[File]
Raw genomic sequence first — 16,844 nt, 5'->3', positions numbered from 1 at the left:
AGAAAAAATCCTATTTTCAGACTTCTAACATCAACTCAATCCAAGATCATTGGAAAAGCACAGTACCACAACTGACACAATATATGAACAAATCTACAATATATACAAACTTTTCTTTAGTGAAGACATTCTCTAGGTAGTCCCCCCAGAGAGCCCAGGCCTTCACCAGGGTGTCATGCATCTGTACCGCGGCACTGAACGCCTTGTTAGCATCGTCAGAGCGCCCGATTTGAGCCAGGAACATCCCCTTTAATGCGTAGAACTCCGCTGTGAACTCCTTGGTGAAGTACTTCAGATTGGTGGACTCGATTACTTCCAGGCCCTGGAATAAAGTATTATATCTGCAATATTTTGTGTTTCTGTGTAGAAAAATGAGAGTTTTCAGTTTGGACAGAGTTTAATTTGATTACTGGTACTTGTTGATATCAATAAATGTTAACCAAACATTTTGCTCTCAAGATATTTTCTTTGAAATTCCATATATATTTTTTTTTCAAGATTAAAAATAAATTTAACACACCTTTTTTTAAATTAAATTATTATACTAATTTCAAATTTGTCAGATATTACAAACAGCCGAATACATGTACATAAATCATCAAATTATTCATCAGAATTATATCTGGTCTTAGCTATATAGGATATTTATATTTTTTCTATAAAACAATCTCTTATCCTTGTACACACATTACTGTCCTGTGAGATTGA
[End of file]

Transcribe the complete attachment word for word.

Raw genomic sequence first — 16,844 nt, 5'->3', positions numbered from 1 at the left:
AGAAAAAATCCTATTTTCAGACTTCTAACATCAACTCAATCCAAGATCATTGGAAAAGCACAGTACCACAACTGACACAATATATGAACAAATCTACAATATATACAAACTTTTCTTTAGTGAAGACATTCTCTAGGTAGTCCCCCCAGAGAGCCCAGGCCTTCACCAGGGTGTCATGCATCTGTACCGCGGCACTGAACGCCTTGTTAGCATCGTCAGAGCGCCCGATTTGAGCCAGGAACATCCCCTTTAATGCGTAGAACTCCGCTGTGAACTCCTTGGTGAAGTACTTCAGATTGGTGGACTCGATTACTTCCAGGCCCTGGAATAAAGTATTATATCTGCAATATTTTGTGTTTCTGTGTAGAAAAATGAGAGTTTTCAGTTTGGACAGAGTTTAATTTGATTACTGGTACTTGTTGATATCAATAAATGTTAACCAAACATTTTGCTCTCAAGATATTTTCTTTGAAATTCCATATATATTTTTTTTTCAAGATTAAAAATAAATTTAACACACCTTTTTTTAAATTAAATTATTATACTAATTTCAAATTTGTCAGATATTACAAACAGCCGAATACATGTACATAAATCATCAAATTATTCATCAGAATTATATCTGGTCTTAGCTATATAGGATATTTATATTTTTTCTATAAAACAATCTCTTATCCTTGTACACACATTACTGTCCTGTGAGATTGA